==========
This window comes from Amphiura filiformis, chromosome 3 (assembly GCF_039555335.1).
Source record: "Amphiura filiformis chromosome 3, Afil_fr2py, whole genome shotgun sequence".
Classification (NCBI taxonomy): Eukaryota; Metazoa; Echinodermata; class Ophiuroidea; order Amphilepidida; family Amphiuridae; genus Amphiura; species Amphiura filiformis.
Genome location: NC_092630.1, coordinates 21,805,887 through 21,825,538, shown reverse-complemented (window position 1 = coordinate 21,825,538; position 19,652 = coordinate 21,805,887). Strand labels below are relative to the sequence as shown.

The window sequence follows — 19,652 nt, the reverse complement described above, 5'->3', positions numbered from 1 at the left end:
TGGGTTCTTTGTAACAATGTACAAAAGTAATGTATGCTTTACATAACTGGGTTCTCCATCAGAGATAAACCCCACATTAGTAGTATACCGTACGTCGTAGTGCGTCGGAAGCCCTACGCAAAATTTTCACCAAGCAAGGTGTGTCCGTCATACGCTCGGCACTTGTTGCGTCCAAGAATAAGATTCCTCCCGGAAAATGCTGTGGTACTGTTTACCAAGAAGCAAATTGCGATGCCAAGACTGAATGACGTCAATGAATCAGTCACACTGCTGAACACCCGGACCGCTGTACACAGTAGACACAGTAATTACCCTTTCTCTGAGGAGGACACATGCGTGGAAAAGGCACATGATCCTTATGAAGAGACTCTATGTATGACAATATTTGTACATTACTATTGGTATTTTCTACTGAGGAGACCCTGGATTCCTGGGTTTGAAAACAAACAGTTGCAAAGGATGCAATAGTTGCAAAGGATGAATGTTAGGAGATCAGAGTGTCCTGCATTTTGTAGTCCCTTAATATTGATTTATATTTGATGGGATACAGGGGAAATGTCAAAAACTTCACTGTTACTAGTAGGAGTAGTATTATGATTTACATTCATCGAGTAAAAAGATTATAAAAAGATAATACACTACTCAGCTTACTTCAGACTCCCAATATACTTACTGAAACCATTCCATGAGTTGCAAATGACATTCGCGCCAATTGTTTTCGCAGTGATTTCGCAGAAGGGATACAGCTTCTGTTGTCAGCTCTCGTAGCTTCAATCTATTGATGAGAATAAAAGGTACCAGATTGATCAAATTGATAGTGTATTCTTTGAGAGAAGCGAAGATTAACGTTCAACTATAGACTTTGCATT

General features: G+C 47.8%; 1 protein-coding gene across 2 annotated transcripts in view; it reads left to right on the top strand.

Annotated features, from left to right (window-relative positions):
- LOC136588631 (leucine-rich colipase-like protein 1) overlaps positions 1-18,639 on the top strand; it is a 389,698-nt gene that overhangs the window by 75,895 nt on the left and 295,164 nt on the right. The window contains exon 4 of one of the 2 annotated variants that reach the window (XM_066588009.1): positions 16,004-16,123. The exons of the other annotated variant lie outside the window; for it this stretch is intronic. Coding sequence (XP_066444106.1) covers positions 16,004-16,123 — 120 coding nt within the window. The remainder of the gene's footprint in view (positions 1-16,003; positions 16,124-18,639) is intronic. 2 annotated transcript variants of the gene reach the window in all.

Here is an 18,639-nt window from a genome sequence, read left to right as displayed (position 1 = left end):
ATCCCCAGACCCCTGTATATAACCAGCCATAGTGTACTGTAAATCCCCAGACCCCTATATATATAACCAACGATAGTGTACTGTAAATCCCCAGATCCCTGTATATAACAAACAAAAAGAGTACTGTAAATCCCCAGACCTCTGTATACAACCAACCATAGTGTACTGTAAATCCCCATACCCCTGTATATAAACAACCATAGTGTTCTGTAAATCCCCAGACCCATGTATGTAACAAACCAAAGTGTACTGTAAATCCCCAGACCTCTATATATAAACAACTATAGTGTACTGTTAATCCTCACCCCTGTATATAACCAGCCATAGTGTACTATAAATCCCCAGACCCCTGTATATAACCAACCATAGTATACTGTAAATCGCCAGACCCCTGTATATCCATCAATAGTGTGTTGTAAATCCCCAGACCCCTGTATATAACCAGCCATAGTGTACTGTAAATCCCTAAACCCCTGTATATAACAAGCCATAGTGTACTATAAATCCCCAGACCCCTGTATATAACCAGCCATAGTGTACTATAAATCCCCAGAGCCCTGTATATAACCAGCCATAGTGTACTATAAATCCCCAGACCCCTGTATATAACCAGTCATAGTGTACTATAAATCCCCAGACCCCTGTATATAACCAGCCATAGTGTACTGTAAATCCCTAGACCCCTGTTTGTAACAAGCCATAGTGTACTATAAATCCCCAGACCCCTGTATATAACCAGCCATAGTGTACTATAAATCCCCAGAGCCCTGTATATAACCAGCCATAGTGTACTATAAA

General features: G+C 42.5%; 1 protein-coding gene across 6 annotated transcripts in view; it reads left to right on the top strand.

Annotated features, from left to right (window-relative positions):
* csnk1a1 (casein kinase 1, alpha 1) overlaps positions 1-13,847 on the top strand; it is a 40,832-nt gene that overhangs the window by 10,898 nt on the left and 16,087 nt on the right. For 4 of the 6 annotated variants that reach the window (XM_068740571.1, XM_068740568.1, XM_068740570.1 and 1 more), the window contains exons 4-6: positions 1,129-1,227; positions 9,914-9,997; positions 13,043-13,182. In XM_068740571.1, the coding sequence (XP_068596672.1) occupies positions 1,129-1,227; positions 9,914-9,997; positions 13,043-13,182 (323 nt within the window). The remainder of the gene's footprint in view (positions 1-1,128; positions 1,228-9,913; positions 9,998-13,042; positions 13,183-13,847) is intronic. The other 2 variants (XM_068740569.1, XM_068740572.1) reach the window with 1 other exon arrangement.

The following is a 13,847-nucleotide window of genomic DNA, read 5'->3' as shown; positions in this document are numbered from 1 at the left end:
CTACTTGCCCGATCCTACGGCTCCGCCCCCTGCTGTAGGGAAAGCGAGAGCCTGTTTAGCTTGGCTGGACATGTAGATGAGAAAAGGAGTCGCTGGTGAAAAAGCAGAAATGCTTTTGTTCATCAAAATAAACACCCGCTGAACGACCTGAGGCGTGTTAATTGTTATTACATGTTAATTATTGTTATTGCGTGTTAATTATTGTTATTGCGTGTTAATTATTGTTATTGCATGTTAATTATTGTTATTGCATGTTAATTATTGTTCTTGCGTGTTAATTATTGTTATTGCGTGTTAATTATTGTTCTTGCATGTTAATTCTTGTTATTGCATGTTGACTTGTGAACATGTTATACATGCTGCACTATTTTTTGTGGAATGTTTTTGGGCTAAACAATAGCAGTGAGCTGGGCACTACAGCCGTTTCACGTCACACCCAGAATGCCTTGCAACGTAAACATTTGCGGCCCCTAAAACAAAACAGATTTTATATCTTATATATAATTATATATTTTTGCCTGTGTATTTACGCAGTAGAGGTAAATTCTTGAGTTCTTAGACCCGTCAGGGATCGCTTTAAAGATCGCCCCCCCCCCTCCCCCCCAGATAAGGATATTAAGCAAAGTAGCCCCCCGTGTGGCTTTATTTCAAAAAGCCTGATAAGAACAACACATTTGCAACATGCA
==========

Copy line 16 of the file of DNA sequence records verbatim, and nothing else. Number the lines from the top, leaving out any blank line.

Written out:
CTACTTGCCCGATCCTACGGCTCCGCCCCCTGCTGTAGGGAAAGCGAGAGCCTGTTTAGCTTGGCTGGACATGTAGATGAGAAAAGGAGTCGCTGGTGAAAAAGCAGAAATGCTTTTGTTCATCAAAATAAACACCCGCTGAACGACCTGAGGCGTGTTAATTGTTATTACATGTTAATTATTGTTATTGCGTGTTAATTATTGTTATTGCGTGTTAATTATTGTTATTGCATGTTAATTATTGTTATTGCATGTTAATTATTGTTCTTGCGTGTTAATTATTGTTATTGCGTGTTAATTATTGTTCTTGCATGTTAATTCTTGTTATTGCATGTTGACTTGTGAACATGTTATACATGCTGCACTATTTTTTGTGGAATGTTTTTGGGCTAAACAATAGCAGTGAGCTGGGCACTACAGCCGTTTCACGTCACACCCAGAATGCCTTGCAACGTAAACATTTGCGGCCCCTAAAACAAAACAGATTTTATATCTTATATATAATTATATATTTTTGCCTGTGTATTTACGCAGTAGAGGTAAATTCTTGAGTTCTTAGACCCGTCAGGGATCGCTTTAAAGATCGCCCCCCCCCCTCCCCCCCAGATAAGGATATTAAGCAAAGTAGCCCCCCGTGTGGCTTTATTTCAAAAAGCCTGATAAGAACAACACATTTGCAACATGCA